Results: The study included 51 patients, and 27/51 (52.9%) with video capsule endoscopies showed jejunal mucosal inflammation. Sensitivity and specificity of restricted diffusion for video capsule endoscopy mucosal inflammation were 59.3% and 37.5% for the first reader, and 66.7% and 37.5% for the second reader, respectively. Diffusion weighted imaging was not statistically associated with jejunal video capsule endoscopy inflammation (P = 0.813).
Conclusions: Diffusion weighted imaging was not an effective test for evaluation of jejunal inflammation as seen by video capsule endoscopy in patients with quiescent Crohn's disease.
Narin N. Carmel Neiderman MD MSc, Nir Halevy MD, Tal Kas MD, Anat Wengier MD, Ahmad Safadi MD, Avraham Abergel MD
Background: Nasal obstruction is one of the most common complaints in the practice of rhinology.
Objective: To adapt the Nasal Obstruction Scale Evaluation (NOSE) questionnaire to Hebrew (H-NOSE) and to assess its sensitivity and specificity.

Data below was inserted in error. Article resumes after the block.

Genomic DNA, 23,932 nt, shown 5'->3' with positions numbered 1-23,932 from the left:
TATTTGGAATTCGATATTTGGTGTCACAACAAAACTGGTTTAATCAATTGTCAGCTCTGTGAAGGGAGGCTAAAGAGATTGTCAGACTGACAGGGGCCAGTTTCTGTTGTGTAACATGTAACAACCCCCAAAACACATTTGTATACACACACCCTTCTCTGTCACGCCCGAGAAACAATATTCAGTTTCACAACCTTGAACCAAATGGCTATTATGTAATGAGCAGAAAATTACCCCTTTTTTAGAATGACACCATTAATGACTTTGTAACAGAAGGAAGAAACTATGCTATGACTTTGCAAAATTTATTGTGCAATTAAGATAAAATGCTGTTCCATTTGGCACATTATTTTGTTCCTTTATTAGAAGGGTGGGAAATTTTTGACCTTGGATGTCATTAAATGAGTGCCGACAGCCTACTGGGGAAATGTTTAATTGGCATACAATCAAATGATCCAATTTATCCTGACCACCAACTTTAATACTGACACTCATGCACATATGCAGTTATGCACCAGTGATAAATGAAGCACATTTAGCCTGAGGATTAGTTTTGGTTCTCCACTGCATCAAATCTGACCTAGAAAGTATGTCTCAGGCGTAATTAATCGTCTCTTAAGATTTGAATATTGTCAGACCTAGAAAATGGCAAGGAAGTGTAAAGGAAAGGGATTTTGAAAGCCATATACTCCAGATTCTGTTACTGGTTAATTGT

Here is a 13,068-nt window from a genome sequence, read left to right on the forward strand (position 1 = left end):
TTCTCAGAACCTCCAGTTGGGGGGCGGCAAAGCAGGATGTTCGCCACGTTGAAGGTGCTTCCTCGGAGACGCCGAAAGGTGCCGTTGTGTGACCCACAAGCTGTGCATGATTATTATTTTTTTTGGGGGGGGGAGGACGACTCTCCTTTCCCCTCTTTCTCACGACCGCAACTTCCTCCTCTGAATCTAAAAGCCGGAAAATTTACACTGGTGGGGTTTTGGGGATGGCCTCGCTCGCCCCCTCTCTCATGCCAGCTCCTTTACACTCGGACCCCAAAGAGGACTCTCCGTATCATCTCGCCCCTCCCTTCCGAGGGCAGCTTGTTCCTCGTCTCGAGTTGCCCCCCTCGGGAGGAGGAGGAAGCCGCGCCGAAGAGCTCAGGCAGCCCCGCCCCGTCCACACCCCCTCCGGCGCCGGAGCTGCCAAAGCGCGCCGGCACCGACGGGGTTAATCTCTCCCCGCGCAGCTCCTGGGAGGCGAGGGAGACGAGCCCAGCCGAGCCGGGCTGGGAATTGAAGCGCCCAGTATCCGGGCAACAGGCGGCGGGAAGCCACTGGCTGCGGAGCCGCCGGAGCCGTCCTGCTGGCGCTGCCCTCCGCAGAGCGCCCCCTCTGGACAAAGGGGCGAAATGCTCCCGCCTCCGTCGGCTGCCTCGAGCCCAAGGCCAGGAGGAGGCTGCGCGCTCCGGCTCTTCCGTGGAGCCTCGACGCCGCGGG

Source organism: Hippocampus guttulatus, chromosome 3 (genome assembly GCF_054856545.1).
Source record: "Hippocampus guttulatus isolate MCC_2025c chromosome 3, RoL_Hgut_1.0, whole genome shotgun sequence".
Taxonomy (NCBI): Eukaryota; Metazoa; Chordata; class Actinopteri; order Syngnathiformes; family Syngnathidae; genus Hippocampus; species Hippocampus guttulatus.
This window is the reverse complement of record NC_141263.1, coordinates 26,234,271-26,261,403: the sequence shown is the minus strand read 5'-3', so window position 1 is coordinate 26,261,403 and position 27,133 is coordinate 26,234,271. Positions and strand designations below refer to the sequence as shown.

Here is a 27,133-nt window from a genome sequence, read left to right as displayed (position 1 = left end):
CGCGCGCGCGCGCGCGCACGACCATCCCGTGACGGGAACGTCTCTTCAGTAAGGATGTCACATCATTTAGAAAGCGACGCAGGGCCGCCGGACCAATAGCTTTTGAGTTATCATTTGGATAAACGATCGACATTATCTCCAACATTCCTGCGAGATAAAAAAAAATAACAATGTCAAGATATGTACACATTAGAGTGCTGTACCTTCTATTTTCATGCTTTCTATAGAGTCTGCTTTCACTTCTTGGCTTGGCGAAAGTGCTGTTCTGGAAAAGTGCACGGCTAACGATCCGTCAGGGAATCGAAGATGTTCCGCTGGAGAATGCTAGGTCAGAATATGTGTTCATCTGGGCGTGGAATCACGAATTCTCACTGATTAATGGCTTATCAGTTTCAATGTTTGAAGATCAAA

Methods: Candidates for surgical intervention due to isolated nasal obstruction and healthy volunteers (controls) were included in the validation. The English NOSE questionnaire was translated into Hebrew and re-translated for translation validity. Patients completed the H-NOSE questionnaire before and after surgery for nasal obstruction. The same questionnaire was completed by the controls. Test–retest reliability was performed within 2 weeks. Psychometric properties (reliability, reproducibility, validity, and responsiveness) were assessed by a test–retest procedure, internal consistency, correlation to the Hebrew Sino-Nasal Outcome Tool 22 (He-SNOT-22), and response sensitivity.